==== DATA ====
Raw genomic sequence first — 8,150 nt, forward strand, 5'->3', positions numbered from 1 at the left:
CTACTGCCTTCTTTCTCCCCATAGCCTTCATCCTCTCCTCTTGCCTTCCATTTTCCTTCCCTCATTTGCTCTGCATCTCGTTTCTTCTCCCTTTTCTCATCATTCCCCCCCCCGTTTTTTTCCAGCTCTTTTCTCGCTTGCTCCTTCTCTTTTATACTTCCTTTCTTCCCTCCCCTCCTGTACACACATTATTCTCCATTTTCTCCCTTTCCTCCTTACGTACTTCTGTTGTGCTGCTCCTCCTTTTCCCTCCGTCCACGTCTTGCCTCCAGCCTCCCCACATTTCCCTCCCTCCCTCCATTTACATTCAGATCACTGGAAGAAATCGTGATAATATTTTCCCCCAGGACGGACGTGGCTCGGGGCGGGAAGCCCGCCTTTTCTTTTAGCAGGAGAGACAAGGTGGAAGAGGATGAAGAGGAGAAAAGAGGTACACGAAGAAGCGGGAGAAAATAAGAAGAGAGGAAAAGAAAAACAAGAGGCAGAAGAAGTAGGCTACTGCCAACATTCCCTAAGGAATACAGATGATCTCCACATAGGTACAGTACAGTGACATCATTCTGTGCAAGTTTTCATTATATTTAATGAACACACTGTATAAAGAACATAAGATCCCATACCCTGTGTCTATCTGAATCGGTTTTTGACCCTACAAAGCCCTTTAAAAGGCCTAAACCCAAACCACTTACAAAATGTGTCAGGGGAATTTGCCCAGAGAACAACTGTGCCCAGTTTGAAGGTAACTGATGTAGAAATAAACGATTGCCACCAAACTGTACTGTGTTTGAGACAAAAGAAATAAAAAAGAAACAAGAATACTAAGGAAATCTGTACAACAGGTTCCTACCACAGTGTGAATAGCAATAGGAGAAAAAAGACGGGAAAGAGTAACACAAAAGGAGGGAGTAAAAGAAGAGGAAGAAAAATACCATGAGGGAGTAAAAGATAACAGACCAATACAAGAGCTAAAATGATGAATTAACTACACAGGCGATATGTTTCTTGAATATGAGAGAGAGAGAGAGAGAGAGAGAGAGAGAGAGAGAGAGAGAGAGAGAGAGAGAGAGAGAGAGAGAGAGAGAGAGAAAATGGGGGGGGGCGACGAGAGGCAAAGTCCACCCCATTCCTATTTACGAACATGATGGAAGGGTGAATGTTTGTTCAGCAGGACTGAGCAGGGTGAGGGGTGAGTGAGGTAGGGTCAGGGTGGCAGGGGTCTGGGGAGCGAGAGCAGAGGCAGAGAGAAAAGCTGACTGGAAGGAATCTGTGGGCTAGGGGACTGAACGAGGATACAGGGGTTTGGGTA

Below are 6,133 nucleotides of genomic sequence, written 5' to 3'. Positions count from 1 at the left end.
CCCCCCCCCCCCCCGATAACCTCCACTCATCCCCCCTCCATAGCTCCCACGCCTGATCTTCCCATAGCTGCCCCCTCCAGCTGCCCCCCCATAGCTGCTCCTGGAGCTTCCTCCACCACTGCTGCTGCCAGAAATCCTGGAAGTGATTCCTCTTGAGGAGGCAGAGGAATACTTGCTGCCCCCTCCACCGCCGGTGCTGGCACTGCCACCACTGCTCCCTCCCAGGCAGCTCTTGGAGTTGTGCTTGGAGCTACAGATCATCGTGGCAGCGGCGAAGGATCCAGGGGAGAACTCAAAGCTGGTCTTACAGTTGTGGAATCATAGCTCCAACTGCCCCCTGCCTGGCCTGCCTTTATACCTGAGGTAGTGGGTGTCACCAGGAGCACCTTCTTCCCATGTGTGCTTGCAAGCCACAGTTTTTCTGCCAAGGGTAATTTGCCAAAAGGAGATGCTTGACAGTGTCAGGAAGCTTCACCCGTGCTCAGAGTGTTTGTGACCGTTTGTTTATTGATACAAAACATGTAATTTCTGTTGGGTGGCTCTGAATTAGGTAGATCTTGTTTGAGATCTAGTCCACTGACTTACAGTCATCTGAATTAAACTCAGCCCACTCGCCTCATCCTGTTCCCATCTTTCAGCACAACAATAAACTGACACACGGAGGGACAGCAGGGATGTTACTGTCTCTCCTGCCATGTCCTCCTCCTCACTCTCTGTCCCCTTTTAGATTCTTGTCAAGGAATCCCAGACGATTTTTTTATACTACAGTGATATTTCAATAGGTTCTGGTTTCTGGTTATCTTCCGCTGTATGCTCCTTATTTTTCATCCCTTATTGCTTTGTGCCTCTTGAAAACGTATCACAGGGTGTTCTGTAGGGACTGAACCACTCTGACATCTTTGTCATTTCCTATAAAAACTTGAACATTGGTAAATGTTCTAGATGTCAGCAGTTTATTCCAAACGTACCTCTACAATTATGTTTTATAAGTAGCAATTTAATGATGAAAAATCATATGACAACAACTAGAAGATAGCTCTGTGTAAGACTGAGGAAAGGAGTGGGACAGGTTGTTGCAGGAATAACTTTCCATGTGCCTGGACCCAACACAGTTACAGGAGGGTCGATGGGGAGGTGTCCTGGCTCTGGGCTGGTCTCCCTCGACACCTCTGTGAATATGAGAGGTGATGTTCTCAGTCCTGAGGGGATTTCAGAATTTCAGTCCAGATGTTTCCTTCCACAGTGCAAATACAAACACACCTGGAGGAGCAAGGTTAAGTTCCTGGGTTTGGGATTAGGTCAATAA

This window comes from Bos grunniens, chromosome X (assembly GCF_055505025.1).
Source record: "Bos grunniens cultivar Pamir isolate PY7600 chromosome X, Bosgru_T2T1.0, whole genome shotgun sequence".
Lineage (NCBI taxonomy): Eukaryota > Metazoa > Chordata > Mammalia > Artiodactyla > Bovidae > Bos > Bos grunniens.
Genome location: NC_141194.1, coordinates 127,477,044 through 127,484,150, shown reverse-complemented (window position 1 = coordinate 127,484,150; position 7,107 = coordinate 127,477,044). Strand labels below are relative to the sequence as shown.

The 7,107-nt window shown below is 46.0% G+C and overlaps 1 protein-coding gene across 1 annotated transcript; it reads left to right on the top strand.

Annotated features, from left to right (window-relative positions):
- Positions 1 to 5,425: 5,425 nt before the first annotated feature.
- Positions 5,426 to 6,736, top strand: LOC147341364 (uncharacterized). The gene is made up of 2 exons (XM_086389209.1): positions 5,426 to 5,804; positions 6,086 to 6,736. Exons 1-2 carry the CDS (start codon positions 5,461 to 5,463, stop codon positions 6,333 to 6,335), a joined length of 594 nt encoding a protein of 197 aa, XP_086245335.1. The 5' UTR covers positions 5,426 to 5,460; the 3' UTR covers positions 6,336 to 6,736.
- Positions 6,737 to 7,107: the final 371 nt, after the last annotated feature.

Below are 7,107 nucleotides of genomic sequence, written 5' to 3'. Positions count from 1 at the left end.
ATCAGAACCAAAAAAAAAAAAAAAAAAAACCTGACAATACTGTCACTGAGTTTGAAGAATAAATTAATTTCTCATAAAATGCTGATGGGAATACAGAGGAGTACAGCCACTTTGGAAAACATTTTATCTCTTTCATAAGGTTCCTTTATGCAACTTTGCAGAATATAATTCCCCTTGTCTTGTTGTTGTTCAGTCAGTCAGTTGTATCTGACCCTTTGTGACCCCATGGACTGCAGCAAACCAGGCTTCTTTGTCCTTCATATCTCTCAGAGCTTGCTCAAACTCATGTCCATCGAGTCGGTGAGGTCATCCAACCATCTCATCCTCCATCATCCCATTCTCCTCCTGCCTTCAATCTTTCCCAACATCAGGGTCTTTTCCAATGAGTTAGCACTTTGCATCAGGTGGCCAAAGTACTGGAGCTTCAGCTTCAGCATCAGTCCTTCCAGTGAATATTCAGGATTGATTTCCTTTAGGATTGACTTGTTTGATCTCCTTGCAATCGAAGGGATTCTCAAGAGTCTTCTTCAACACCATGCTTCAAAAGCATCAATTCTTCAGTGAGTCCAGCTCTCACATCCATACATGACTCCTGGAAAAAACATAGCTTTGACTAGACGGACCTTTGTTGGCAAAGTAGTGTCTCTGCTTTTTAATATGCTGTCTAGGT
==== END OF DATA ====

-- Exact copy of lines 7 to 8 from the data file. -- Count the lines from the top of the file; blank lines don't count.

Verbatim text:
Lineage (NCBI taxonomy): Eukaryota > Metazoa > Chordata > Mammalia > Artiodactyla > Bovidae > Bos > Bos grunniens.
Genome location: NC_141194.1, coordinates 127,477,044 through 127,484,150, shown reverse-complemented (window position 1 = coordinate 127,484,150; position 7,107 = coordinate 127,477,044). Strand labels below are relative to the sequence as shown.